Lofti Lagha, Guantánamo detainee from Tunisia, says US forces abused him

13.8.07

Back in June, I was the first journalist to cover the story of Lofti Lagha, one of two Tunisians repatriated from Guantánamo, who faced an uncertain future in the country of his birth. While fears that his fellow countryman, Abdullah bin Omar, would face torture on his return to Tunisia (which were confirmed in July), the fate of Lagha was impossible to predict. Like hundreds of other Guantánamo detainees, he had spent over five years in US custody without charge, without trial, and without ever meeting a lawyer who could tell something of his story to the outside world.

Seven weeks after his return to Tunisia, Lagha has finally been allowed to meet with a lawyer, Samir Ben Amor. He has not spoken about his treatment since his return –- although Ben Amor noted that he is “expected to go on trial in Tunisia later this year” and “could face up to six years in prison” if convicted on charges of “associating with a terrorist group” –- and Ben Amor did not elaborate on the conflict between Lagha’s claims that he was working for the missionary organization Jamaat-al-Tablighi and did not take up arms against anyone in Afghanistan, and the Americans’ allegations that he was involved with terrorism, saying only that his client “had travelled to Afghanistan in early 2001 from Italy, where he had settled as an illegal immigrant and become a devout Muslim.” The Associated Press, which reported on Lagha’s meeting with Ben Amor, added that, prior to his arrest on the Pakistani border, he “was in Tora Bora, Afghanistan, at the height of a US-led military campaign that ousted the Taliban regime, although it was not immediately clear why he was there.”

What Lagha has spoken about, however, is the brutal treatment he received in Afghanistan at the hands of US forces, telling his lawyer, “My hands and feet were frozen from the glacial cold,” and explaining that, after three months in a hospital in Pakistan, he was handed over to the US military, who took him to their prison at Bagram airbase, north of Kabul. According to Ben Amor, “It was there that US medics told Lagha it was necessary to amputate his frostbitten fingers, contradicting Pakistani doctors who had said he didn’t need an operation.” Ben Amor added that “Lagha vehemently opposed the procedure, but was drugged one night and woke the next day to find his fingers had been amputated, leaving only his thumbs. When he woke up, he claims he was beaten and kicked by US soldiers.”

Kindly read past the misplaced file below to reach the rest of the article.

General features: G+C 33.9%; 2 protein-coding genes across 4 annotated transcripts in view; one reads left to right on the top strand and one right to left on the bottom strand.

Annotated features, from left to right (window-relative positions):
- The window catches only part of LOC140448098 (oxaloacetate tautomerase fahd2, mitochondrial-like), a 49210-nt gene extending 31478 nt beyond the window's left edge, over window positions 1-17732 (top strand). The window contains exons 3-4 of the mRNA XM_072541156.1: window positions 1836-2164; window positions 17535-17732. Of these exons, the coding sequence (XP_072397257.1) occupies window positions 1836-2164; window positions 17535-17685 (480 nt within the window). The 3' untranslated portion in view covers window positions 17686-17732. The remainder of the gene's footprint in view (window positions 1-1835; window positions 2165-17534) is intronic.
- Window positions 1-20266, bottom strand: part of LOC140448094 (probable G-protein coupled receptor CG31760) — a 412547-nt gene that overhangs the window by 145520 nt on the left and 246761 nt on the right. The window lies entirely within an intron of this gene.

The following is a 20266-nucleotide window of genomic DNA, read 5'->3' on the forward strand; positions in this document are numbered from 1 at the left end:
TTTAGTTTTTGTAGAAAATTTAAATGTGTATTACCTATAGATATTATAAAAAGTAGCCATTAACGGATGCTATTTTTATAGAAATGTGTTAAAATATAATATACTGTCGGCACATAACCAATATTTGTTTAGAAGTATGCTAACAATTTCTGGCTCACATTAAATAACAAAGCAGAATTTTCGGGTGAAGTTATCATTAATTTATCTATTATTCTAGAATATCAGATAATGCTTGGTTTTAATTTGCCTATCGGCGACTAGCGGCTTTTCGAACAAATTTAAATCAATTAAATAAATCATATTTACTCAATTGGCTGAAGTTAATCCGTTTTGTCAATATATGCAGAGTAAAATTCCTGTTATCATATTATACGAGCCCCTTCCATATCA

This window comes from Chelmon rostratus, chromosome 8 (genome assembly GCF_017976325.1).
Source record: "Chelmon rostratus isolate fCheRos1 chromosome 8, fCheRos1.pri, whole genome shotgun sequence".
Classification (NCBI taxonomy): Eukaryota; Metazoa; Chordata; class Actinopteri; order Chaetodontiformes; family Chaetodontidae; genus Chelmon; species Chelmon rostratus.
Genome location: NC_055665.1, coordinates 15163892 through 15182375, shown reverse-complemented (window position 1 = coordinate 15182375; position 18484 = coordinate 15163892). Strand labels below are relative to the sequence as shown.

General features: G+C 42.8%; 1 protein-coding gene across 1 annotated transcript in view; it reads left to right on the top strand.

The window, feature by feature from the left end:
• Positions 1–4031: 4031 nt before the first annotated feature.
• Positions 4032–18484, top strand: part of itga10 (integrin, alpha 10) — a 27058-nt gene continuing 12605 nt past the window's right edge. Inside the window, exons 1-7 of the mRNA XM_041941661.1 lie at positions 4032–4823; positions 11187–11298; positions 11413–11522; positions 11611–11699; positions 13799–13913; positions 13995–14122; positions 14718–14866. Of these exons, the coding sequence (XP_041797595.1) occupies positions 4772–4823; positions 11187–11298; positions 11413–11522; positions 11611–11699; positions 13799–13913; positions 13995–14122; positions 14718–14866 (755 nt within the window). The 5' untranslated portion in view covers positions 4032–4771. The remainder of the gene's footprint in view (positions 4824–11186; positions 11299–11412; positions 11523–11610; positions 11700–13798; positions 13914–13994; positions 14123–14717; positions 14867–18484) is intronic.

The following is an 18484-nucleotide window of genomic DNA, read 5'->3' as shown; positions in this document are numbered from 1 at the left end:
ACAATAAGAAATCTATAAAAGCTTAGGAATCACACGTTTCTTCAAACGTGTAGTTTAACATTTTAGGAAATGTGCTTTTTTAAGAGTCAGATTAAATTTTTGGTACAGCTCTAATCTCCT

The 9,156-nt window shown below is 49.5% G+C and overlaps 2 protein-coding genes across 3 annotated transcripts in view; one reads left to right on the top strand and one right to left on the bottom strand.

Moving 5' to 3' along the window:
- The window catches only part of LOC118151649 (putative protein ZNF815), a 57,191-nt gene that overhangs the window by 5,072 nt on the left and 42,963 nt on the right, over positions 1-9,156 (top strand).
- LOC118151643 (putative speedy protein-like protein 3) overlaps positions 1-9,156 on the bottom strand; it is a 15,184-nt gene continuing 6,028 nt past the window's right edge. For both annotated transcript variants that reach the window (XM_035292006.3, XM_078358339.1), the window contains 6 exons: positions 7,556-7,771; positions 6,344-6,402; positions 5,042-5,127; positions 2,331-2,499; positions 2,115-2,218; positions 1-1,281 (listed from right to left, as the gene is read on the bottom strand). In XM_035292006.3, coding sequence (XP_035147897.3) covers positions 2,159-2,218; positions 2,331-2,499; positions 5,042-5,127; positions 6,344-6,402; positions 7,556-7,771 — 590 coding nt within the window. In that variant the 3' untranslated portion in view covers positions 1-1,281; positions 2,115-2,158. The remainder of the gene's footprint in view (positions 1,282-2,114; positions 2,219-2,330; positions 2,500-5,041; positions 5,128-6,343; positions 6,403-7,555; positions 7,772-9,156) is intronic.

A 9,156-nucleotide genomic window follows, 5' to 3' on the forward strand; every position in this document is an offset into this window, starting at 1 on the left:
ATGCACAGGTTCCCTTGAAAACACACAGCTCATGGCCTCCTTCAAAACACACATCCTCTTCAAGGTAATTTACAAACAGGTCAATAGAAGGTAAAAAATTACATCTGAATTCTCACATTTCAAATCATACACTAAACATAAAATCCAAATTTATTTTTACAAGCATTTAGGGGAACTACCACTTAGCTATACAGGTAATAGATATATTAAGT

Nearly six years after he was first captured, Lagha remains a mystery. With little prospect that he will receive a fair trial in Tunisia, this latest news –- of enforced and unnecessary amputations by the US authorities, which, it should be noted, have been reported by many other prisoners, both in Afghanistan and Guantánamo –- does nothing to indicate that there has ever been any justice in his treatment.

Bagram airbase

Bagram airbase.

For more on Guantánamo, the Tunisian detainees, and the horrors of Bagram prison, see my book The Guantánamo Files: The Stories of the 774 Detainees in America’s Illegal Prison (published by Pluto Press, distributed by Macmillan in the US, and available from Amazon — click on the following for the US and the UK). To receive new articles in your inbox, please subscribe to my RSS feed.

[Note: Mr. Lagha’s first name is spelled incorrectly. It is “Lotfi” not “Lofti.”]

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Andy Worthington

Investigative journalist, author, campaigner, commentator and public speaker. Recognized as an authority on Guantánamo and the “war on terror.” Co-founder, Close Guantánamo, co-director, We Stand With Shaker. Also, singer and songwriter (The Four Fathers) and photographer.
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